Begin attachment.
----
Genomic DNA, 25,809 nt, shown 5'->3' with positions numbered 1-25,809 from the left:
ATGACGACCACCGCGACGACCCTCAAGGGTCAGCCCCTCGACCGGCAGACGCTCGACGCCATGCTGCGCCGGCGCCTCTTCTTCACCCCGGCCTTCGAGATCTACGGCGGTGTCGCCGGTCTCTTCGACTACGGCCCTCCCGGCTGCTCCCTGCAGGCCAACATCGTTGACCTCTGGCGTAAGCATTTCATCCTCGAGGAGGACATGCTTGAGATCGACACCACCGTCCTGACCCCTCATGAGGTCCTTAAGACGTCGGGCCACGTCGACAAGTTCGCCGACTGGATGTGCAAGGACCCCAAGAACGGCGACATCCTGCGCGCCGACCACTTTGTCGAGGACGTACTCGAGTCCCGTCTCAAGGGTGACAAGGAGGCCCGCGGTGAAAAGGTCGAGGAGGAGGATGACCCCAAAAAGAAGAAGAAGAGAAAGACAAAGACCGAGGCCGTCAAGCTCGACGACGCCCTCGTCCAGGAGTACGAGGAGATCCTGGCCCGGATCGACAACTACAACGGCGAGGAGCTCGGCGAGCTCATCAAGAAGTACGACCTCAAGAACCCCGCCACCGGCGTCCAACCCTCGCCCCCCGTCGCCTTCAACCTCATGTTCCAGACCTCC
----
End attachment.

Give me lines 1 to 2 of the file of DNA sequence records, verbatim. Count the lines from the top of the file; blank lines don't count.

Genomic DNA, 25,809 nt, shown 5'->3' with positions numbered 1-25,809 from the left:
ATGACGACCACCGCGACGACCCTCAAGGGTCAGCCCCTCGACCGGCAGACGCTCGACGCCATGCTGCGCCGGCGCCTCTTCTTCACCCCGGCCTTCGAGATCTACGGCGGTGTCGCCGGTCTCTTCGACTACGGCCCTCCCGGCTGCTCCCTGCAGGCCAACATCGTTGACCTCTGGCGTAAGCATTTCATCCTCGAGGAGGACATGCTTGAGATCGACACCACCGTCCTGACCCCTCATGAGGTCCTTAAGACGTCGGGCCACGTCGACAAGTTCGCCGACTGGATGTGCAAGGACCCCAAGAACGGCGACATCCTGCGCGCCGACCACTTTGTCGAGGACGTACTCGAGTCCCGTCTCAAGGGTGACAAGGAGGCCCGCGGTGAAAAGGTCGAGGAGGAGGATGACCCCAAAAAGAAGAAGAAGAGAAAGACAAAGACCGAGGCCGTCAAGCTCGACGACGCCCTCGTCCAGGAGTACGAGGAGATCCTGGCCCGGATCGACAACTACAACGGCGAGGAGCTCGGCGAGCTCATCAAGAAGTACGACCTCAAGAACCCCGCCACCGGCGTCCAACCCTCGCCCCCCGTCGCCTTCAACCTCATGTTCCAGACCTCC